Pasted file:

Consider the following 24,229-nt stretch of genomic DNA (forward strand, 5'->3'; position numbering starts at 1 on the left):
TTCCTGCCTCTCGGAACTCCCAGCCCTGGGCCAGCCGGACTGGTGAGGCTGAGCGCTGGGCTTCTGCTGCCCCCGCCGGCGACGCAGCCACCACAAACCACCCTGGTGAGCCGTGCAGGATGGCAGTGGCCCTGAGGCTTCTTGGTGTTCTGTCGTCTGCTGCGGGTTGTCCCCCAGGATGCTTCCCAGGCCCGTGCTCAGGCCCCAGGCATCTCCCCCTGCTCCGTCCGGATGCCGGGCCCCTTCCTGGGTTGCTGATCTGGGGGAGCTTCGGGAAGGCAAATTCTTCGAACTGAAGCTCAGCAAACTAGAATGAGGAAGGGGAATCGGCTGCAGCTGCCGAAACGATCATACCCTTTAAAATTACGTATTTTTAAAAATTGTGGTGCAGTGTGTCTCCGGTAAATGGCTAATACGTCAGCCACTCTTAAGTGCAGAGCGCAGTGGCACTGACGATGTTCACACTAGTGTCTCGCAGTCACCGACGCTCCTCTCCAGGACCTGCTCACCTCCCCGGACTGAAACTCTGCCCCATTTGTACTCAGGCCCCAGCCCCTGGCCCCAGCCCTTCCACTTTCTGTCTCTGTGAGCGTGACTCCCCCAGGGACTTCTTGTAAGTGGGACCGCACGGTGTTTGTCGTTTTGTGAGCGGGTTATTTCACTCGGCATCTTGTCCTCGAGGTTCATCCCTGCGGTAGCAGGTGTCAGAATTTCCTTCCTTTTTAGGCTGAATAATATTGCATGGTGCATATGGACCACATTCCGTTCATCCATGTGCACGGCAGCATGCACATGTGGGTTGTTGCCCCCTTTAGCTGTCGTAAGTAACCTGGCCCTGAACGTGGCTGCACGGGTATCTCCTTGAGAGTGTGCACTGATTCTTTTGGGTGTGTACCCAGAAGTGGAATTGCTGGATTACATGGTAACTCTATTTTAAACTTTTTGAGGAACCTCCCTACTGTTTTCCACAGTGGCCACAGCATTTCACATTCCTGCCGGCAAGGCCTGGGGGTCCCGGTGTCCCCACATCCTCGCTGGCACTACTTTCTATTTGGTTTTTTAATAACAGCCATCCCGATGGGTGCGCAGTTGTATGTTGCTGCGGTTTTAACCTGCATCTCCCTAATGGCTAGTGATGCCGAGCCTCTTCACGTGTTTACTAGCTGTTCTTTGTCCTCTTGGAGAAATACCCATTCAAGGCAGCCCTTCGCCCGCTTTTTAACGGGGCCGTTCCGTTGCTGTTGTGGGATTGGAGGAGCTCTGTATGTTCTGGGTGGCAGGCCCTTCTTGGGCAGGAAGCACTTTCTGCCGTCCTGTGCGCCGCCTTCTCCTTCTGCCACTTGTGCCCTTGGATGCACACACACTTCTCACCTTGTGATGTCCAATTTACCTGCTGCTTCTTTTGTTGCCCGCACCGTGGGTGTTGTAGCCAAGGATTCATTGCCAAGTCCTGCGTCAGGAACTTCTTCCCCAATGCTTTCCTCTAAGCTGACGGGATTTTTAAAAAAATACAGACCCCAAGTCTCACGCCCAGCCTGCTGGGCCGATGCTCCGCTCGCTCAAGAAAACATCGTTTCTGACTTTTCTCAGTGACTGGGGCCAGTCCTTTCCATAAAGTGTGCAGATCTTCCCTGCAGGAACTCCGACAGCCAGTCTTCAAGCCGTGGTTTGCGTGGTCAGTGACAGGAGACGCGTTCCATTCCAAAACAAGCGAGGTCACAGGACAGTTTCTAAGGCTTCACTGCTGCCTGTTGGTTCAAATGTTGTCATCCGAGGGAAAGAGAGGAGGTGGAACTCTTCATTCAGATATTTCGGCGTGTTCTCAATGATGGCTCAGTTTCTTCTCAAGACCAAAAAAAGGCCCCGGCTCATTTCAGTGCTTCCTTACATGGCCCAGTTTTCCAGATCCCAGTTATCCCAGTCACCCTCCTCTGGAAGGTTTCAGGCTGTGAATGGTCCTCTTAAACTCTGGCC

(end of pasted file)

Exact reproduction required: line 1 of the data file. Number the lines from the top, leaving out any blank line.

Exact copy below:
Consider the following 24,229-nt stretch of genomic DNA (forward strand, 5'->3'; position numbering starts at 1 on the left):